I just like that fact that Hwi Oh seems generally rather amused by Min Kyung as a general rule now, when he’d started out being aggravated by her, at the beginning of our story. It makes me smile to realize how far these two have come, together.

Plus, I really like how deeply invested Hwi Oh is, in Min Kyung’s problems.

The way he gets so upset, when he hears that Terrible Ex’s mom had come to see Min Kyung, is so.. comforting, really. He’s all bug-eyed bluster, but because that bug-eyed bluster is in defense of Min Kyung, and he’s getting all up in a twist on her behalf, it’s really quite sweet.

Also, I’m proud of Min Kyung, for being able to say, even after all she’s gone through, that she’s done nothing wrong and therefore has nothing to be afraid of.

That’s the hardest thing to do, when you’ve been bullied and worn down the way Min Kyung has.

Considering that she’d only recently been unable to trust herself on little things like whether she’d turned off the gas valve or closed the windows, this is huge, and I’m glad that Hwi Oh’s right there to affirm her, as she articulates it.

I’m also really glad that Hwi Oh manages to find Min Kyung pretty quickly, and sits down to talk with her about it. Most importantly, I’m glad that he’s quick to pledge himself as her ally, because that’s exactly what Min Kyung needs. She needs to feel like she has someone in her corner, unconditionally.

It’s so perfect, that Hwi Oh tells Min Kyung to take photos of their handshake as evidence; he really does understand her so well. It’s weird, but it’s also clear that this act of taking photos as evidence, gives her a sense of assurance and comfort.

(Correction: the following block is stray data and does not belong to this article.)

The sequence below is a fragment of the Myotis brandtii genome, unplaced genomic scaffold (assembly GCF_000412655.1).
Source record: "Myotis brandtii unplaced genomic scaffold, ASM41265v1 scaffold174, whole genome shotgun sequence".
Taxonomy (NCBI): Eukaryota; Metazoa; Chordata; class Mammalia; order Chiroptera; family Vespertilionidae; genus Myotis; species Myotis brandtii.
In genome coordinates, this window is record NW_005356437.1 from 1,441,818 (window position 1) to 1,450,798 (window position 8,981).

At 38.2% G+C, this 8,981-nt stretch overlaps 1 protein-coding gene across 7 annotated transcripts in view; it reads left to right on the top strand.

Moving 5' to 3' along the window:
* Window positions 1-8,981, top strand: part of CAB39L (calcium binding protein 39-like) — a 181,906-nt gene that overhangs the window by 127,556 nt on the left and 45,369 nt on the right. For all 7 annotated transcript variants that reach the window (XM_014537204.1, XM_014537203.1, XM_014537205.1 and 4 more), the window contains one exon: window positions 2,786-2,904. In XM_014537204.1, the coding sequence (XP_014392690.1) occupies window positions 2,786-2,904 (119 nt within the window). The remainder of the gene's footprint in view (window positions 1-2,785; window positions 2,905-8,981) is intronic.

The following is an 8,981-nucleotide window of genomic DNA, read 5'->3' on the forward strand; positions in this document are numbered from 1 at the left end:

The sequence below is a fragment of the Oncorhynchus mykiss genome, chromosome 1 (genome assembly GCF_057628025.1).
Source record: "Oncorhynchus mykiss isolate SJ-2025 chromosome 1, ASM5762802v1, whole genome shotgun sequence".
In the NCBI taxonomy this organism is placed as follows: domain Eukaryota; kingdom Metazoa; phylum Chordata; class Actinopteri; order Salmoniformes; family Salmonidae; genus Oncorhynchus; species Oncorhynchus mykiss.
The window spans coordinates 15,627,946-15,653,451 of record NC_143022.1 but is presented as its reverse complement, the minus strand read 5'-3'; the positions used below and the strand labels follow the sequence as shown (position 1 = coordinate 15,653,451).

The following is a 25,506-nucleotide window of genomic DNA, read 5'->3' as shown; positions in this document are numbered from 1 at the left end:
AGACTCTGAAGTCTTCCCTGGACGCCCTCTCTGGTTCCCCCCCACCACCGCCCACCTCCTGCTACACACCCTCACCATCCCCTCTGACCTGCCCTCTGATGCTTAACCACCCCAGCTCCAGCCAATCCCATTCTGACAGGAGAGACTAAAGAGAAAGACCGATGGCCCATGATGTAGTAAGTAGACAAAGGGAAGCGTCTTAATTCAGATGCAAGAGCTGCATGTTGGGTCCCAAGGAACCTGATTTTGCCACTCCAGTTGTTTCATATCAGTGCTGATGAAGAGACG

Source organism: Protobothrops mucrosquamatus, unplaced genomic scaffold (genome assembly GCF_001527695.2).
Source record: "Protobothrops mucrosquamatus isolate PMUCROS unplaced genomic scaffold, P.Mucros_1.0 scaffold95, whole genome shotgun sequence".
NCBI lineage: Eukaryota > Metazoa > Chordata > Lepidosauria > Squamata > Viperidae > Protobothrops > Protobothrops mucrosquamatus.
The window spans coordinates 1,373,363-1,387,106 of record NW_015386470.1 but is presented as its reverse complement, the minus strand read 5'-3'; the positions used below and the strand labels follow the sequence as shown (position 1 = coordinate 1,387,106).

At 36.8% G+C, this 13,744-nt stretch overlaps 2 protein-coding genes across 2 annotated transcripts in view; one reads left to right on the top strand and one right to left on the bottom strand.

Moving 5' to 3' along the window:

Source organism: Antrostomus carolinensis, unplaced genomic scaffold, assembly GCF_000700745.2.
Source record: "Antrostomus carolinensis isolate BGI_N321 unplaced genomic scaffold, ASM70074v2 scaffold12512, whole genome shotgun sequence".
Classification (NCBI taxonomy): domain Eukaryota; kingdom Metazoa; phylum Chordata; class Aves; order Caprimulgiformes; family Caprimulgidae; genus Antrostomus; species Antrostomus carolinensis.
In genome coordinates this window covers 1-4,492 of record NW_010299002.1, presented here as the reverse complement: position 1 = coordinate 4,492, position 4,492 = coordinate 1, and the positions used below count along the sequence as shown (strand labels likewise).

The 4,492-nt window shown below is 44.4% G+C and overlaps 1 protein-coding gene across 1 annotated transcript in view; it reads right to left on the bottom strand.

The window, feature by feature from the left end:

The little detail, that Hwi Oh doesn’t let go of Min Kyung’s hand immediately, and even rubs her knuckles gently, with his thumb, feels so cozy and intimate.

Augh. I need these two to figure out their relationship with each other, sooner than later, mostly so that I can see them being a cute couple on my screen.

I also love the detail, that when Hwi Oh goes to see his psychiatrist, he still thinks about Min Kyung when talking about his anger issues, but this time, instead of being angry because of stuff she’s said or done to him, he’s now angry on her behalf, for all that she’s gone through.

Ahhh! That change in perspective gives me so much gratification, seriously!

Although we don’t get a confirmation of whether Hwi Oh and Min Kyung actually start dating, I do love the little detail that we get in that highlight reel, where we see Hwi Oh and Min Kyung dressed similarly, as they take Howhi out for a walk together.

That’s such a cool grunge-chic sort of couple look, and I love how Hwi Oh’s wearing sunglasses, just like how Min Kyung’s always wearing sunglasses. I got so much delight from that little flash of a scene, honestly.

E10. Ahhh. We have confirmation and significant OTP progression, huzzah!!

I love the beat, where Hwi Oh comes tearing down the road towards Min Kyung, because he’d heard the sounds of her blowing on the whistle, and then, at the sight of Min Kyung surrounded by the ahjummas, gets all blustery and protective over her, worried that the ajummas have put her through some hazing ritual, and then, at Min Kyung tipsily declaring that she loves their apartment complex and plans to live there forever, smiles a little smile of amusement and satisfaction to himself.